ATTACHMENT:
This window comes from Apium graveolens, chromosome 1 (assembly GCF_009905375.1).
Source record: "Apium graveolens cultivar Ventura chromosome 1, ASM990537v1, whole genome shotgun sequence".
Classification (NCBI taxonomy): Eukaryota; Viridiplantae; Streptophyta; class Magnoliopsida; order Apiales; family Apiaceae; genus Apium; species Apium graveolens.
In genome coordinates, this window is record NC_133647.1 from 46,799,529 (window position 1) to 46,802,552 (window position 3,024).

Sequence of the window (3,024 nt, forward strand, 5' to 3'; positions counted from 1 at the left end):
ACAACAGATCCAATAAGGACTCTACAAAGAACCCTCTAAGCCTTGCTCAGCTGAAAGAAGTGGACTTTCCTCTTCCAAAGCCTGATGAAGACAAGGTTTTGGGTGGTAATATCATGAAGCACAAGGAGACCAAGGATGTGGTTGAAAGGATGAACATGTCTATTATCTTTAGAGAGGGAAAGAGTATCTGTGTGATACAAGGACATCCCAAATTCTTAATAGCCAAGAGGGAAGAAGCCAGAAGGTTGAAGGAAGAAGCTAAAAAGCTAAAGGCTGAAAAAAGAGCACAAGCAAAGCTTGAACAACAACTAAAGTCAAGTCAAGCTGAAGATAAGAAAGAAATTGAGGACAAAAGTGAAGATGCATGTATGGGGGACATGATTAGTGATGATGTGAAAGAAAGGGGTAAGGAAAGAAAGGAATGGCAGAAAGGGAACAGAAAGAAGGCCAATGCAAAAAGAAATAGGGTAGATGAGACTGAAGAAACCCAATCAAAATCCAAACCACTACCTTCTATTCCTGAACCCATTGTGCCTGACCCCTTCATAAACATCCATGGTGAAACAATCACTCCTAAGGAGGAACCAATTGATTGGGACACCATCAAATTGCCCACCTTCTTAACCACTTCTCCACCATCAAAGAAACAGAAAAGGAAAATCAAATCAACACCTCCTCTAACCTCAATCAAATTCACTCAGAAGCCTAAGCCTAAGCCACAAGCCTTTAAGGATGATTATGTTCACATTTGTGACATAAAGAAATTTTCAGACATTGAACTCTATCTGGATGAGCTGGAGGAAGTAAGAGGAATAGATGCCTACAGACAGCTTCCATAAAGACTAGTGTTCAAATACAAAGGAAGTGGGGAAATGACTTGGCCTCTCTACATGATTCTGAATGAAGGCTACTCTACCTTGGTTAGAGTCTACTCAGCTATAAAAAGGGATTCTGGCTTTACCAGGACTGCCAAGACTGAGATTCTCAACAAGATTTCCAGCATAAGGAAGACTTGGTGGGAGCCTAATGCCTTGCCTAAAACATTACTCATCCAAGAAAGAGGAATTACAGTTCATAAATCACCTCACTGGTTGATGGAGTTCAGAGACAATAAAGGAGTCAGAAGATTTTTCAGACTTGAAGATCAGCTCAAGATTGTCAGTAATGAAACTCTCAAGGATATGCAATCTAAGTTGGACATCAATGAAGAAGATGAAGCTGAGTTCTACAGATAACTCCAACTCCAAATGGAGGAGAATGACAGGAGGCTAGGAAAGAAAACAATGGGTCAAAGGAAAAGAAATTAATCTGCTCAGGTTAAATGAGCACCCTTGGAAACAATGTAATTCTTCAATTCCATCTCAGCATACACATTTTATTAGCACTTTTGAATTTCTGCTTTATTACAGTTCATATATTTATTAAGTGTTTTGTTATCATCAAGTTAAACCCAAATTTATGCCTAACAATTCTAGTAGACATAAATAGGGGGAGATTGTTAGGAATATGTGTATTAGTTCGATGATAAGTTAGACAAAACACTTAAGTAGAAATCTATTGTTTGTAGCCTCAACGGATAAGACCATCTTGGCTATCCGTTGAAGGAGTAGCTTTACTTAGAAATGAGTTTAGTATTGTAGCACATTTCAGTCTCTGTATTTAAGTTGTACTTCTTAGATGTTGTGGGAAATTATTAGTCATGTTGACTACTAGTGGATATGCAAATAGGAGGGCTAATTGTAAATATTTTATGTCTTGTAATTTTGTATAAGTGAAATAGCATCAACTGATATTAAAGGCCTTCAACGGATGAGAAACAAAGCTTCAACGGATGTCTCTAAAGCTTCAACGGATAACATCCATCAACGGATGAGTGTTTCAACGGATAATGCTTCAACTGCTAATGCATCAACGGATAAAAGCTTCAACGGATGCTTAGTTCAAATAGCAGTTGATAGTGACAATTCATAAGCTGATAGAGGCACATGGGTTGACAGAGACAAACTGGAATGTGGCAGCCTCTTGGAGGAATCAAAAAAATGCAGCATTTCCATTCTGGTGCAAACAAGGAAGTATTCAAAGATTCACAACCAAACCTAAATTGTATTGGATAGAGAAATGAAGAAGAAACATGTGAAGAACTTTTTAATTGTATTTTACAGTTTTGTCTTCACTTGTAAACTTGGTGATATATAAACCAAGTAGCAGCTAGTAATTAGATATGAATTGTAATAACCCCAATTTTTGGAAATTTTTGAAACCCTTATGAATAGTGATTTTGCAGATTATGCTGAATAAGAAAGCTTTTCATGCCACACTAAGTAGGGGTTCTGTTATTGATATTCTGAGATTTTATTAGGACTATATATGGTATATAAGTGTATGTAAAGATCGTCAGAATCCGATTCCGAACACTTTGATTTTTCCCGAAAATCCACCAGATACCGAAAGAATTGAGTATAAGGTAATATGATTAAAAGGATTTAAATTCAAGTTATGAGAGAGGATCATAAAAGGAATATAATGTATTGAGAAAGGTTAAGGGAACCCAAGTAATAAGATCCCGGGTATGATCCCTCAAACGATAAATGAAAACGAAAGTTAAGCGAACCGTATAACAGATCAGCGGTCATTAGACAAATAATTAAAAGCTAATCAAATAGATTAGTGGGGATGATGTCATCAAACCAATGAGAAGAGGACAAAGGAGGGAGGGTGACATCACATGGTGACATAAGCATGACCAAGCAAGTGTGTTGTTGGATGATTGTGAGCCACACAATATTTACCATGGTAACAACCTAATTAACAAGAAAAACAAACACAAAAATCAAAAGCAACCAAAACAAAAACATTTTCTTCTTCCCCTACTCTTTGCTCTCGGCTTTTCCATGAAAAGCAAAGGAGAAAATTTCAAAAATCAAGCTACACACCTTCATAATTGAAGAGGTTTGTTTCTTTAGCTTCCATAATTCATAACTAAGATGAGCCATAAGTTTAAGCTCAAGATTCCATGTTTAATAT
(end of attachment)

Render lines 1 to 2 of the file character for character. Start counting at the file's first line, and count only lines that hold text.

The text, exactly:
This window comes from Apium graveolens, chromosome 1 (assembly GCF_009905375.1).
Source record: "Apium graveolens cultivar Ventura chromosome 1, ASM990537v1, whole genome shotgun sequence".